Uses of Food Additives and Preservatives:More than 3000 additives and preservatives are available in the market, which are used as antioxidants and anti-microbial agents. Salt and sugar the most commonly used additives. Some of the commonly used food additives and preservatives are aluminum silicate, amino acid compounds, ammonium carbonates, sodium nitrate, propyl gallate, butylated hydrozyttoluene (BHT), butylated hydroxyanisole (BHA), monosodium glutamate, white sugar, potassium bromate, potassium sorbate, sodium benzoate, etc. Some artificial colors are also added to the foods to give them an appealing look. These coloring substances are erythrosine (red), cantaxanthin (orange), amaranth (Azoic red), tartrazine (Azoic yellow) and annatto bixine (yellow orange).

Additives are classified as antimicrobial agents, antioxidants, artificial colors, artificial flavors and flavor enhancers, chelating agents and thickening and stabilizing agents. Antimicrobial agents such as salt, vinegar, sorbic acid and calcium propionate are used in the products such as salad dressings, baked goods, margarine, cheese and pickled foods. Antioxidants including vitamin C, E, BHT and BHA are used in the foods containing high fats. Chelating agents such as malic acid, citric acid and tartaric acid are used to prevent the flavor changes, discoloration and rancidity of the foods.

Dangers of Food Additives and Preservatives

Although additives and preservatives are essential for food storage, they can give rise to certain health problems.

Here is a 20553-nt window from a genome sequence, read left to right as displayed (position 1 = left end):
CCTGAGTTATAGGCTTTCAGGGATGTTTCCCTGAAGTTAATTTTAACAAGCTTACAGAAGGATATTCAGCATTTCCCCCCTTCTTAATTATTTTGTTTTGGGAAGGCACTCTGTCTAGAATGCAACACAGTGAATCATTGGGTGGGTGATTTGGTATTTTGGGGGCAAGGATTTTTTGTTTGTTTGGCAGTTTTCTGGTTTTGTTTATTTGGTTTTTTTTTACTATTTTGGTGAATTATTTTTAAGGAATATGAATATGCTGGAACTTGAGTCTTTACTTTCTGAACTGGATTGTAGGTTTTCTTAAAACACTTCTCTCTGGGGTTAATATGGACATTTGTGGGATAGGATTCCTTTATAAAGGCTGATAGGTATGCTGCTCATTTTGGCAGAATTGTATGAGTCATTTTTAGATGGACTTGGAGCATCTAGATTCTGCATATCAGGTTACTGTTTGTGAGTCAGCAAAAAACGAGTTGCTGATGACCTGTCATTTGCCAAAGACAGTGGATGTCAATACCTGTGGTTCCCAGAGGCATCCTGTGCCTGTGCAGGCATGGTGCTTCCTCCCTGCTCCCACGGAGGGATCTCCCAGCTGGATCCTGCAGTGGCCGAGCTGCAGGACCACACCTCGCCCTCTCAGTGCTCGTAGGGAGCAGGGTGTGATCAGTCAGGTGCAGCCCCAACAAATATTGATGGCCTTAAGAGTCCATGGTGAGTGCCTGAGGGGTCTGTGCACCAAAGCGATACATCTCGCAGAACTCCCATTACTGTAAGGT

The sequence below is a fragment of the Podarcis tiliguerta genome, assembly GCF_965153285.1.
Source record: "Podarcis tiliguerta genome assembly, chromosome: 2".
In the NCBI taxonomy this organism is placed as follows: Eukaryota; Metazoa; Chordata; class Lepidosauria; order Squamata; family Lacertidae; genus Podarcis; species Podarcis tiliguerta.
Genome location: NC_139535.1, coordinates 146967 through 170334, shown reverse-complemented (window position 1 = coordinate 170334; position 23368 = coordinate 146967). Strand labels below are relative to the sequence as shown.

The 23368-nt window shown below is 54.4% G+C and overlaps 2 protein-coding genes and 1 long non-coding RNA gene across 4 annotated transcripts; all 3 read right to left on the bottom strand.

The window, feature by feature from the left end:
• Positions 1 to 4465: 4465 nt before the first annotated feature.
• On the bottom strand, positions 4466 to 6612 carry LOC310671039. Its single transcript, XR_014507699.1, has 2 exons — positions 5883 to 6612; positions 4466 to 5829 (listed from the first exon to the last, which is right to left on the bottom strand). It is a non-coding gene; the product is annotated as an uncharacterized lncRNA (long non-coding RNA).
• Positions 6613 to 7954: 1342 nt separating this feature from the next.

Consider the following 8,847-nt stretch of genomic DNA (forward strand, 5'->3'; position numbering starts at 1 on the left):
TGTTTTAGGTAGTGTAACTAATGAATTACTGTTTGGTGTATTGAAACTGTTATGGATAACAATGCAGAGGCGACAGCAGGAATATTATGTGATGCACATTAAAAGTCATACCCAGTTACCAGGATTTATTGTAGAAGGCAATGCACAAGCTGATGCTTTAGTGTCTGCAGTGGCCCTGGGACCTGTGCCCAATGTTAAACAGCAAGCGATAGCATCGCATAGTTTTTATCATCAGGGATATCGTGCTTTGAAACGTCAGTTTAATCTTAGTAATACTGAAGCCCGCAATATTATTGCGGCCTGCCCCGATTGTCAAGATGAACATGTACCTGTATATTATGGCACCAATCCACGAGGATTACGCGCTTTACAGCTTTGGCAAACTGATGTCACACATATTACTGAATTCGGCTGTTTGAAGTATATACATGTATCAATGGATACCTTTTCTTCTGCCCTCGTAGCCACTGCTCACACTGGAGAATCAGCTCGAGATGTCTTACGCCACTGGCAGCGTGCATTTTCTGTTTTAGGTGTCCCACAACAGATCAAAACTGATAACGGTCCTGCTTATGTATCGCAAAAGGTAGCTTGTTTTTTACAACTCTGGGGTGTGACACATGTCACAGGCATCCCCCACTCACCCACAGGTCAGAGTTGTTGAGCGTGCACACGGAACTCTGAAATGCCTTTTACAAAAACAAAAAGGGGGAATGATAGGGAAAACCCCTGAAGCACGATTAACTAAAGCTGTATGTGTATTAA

They can cause different allergies and conditions such as hyperactivity and Attention Deficit Disorder in the some people who are sensitive to specific chemicals.
The foods containing additives can cause asthma, hay fever and certain reactions such as rashes, vomiting, headache, tight chest, hives and worsening of eczema. Some of the known dangers of food additives and preservatives are as follows:
Benzoates can trigger the allergies such as skin rashes and asthma as well as believed to be causing brain damage.
Bromates destroy the nutrients in the foods. It can give rise to nausea and diarrhea.
Butylates are responsible for high blood cholesterol levels as well as impaired liver and kidney function.
Caffeine is a colorant and flavorant that has diuretic, stimulant properties. It can cause nervousness, heart palpitations and occasionally heart defects.
Saccharin causes toxic reactions and allergic response, affecting skin, gastrointestinal tract and heart. It may also cause tumors and bladder cancer.
Red Dye 40 is suspected to cause certain birth defects and possibly cancer.
Mono and di-glycerides can cause birth defects, genetic changes and cancer.
Caramel is a famous flavoring and coloring agent that can cause vitamin B6 deficiencies. It can cause certain genetic defects and even cancer.
Sodium chloride can lead to high blood pressure, kidney failure, stroke and heart attack.